USA, Turkey Discuss Mutual Cooperation And Security

The defense chiefs of Turkey and the United States held a phone call on Thursday, discussing regional security and bilateral defense cooperation.

Turkish National Defense Minister Hulusi Akar and U.S. Secretary of Defense Lloyd Austin exchanged views and underlined the significance of strategic relations during the talk, according to Turkey’s National Defense Ministry.

They emphasized the importance of developing a mutual understanding on the issue of regional and global security, as well as resolving issues based on their strategic partnership and the spirit of alliance.

The ministry added that Akar and Austin reaffirmed their commitment to closer cooperation and coordination while strengthening military relations between the two countries.

Akar also congratulated Austin once again on his appointment to the post in January.

The Pentagon separately said Austin thanked Akar “for the significant role Turkey is playing as part of the Resolute Support Mission in Afghanistan and in support of the ongoing peace process there.”

“The two leaders also discussed the positive diplomatic developments and efforts to reduce all tensions in the Eastern Mediterranean, where the Secretary welcomed ongoing exploratory talks between NATO Allies Turkey and Greece and the commitment of both governments to this process,” it said in a statement.

“Secretary Austin noted the importance of working to strengthen U.S-Turkey military-to-military cooperation, and urged Turkey not to retain the Russian S-400 missile defense system,” the Pentagon added.

Turkey’s acquisition of the S-400 led to the then-Trump administration’s decision to expel Ankara from the F-35 joint strike fighter program over concerns that the advanced Russian anti-air system could be used to comprise the jets and are incompatible with NATO systems.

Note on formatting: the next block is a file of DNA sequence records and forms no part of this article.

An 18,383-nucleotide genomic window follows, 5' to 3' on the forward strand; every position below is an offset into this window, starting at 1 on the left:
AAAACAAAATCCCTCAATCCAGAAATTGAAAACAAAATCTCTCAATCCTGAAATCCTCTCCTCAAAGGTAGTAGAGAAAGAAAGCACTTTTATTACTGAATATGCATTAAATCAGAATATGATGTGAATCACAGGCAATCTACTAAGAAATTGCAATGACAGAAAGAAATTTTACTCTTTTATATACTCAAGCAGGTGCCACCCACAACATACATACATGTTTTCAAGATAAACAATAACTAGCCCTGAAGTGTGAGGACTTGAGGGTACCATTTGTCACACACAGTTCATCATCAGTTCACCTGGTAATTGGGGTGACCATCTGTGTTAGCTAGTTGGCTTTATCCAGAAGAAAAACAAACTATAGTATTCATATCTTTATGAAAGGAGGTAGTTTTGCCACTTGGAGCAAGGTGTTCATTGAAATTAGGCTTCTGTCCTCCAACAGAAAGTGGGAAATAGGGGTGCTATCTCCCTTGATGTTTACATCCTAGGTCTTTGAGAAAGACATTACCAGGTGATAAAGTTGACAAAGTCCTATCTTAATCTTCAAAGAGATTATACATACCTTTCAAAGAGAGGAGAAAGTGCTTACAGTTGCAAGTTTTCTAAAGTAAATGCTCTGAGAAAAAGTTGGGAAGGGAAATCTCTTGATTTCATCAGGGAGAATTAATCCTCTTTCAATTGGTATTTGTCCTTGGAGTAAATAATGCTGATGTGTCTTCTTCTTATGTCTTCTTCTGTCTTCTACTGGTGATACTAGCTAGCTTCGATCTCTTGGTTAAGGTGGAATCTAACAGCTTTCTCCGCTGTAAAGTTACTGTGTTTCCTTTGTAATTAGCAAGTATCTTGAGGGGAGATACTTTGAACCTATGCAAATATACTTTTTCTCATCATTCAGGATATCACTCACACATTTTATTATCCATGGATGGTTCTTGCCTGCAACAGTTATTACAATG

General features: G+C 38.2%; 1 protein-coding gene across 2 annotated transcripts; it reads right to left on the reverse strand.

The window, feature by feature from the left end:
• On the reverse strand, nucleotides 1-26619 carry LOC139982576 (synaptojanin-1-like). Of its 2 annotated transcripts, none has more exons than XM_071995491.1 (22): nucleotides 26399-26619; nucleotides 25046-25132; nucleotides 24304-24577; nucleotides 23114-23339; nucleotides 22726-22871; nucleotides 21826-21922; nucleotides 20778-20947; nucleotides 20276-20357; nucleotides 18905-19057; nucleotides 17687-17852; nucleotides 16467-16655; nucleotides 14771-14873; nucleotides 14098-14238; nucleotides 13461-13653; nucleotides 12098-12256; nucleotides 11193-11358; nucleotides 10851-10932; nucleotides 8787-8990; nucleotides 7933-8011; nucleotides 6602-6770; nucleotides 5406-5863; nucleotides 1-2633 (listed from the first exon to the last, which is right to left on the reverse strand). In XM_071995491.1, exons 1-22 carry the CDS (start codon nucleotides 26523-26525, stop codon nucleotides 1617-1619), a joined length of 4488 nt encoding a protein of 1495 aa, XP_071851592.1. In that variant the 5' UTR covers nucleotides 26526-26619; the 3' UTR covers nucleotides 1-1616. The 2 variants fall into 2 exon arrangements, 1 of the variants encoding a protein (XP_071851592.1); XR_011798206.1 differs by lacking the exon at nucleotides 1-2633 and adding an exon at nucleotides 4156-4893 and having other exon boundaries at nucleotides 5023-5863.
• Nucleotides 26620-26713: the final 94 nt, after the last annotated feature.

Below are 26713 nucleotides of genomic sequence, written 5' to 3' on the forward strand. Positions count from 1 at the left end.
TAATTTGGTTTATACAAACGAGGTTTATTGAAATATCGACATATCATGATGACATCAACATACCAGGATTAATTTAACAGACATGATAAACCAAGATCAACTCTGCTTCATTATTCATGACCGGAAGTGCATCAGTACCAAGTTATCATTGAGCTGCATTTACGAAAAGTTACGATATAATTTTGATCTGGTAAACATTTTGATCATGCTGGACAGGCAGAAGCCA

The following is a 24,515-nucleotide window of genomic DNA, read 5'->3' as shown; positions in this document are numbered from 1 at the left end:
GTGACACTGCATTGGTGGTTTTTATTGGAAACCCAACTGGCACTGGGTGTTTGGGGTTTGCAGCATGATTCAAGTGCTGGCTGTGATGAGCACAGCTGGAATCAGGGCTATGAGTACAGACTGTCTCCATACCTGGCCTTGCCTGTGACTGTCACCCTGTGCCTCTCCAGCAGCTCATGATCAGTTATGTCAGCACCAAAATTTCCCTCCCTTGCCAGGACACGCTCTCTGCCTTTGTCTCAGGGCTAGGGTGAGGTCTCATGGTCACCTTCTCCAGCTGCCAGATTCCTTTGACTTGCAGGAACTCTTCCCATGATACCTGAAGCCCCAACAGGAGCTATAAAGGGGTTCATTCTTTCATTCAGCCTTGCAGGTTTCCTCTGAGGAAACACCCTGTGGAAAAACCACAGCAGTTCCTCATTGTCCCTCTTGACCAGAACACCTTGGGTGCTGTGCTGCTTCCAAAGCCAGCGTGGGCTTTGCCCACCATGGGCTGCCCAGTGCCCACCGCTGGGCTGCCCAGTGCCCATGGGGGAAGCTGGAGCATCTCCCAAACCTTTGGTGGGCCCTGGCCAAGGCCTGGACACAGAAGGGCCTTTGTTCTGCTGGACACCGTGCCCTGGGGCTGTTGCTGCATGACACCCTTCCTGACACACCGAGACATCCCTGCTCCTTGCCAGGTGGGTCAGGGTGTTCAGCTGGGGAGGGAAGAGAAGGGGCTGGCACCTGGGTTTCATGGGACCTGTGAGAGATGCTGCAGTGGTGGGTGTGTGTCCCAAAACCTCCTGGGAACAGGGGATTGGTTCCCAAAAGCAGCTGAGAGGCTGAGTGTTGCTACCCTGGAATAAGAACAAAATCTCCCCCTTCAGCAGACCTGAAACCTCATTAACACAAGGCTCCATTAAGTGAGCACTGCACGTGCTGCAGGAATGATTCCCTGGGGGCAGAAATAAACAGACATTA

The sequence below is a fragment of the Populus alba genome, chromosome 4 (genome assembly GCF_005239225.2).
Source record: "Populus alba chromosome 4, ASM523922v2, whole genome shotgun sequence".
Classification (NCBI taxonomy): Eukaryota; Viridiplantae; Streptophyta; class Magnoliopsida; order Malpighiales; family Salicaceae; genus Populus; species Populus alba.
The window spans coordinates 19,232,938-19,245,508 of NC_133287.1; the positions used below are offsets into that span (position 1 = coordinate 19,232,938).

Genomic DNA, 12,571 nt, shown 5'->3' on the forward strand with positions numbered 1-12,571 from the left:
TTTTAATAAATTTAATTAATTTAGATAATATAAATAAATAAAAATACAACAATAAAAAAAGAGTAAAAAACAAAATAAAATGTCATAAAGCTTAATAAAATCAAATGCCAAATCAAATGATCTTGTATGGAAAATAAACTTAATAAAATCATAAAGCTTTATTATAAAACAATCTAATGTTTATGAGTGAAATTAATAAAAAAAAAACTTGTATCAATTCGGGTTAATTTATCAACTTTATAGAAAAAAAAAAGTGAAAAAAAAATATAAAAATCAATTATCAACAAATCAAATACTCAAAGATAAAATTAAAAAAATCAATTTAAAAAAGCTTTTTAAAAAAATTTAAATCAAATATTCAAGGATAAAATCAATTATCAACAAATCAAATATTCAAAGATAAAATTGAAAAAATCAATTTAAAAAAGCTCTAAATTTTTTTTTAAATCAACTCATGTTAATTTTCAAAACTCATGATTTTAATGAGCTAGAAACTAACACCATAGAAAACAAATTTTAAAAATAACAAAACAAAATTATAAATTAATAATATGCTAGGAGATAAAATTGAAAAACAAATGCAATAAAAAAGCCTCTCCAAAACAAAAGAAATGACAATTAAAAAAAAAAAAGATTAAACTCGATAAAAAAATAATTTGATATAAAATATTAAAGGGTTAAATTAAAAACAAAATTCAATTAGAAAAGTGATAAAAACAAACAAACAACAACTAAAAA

Turkey, however, has denied the S-400 poses a threat to F-35 aircraft and has maintained it would not be integrated into NATO networks.

Recently, Presidential Spokesperson Ibrahim Kalın and the National Security Advisor Jake Sullivan highlighted mutual efforts to solve the issues between Turkey and the U.S.

They noted that the two allies need to base their relations on mutual respect and common interests.

They also emphasized the need for mutual efforts to solve the ongoing issues related to the Russian-made S-400 missile defense system and the F-35s through a constructive engagement.

Kalın reiterated Turkey’s determination and sensitivity about the fight against the YPG/PKK, Daesh and FETÖ terrorists, the statement added.

The U.S. has primarily partnered with the YPG in northeastern Syria in the anti-Daesh fight. On the other hand, Turkey strongly opposed the terrorist group’s presence in northern Syria, which has been a major sticking point in strained Turkey-U.S. relations. Ankara has long objected to the U.S.’ support for the YPG, a group that poses a threat to Turkey and terrorizes local people, destroying their homes and forcing them to flee.

Under the pretext of fighting Daesh, the U.S. has provided military training and given truckloads of military support to the YPG, despite its NATO ally’s security concerns. While underlining that a country cannot support one terrorist group to fight another, Turkey conducted its own counterterrorism operations, over the course of which it has managed to remove a significant number of terrorists from the region.

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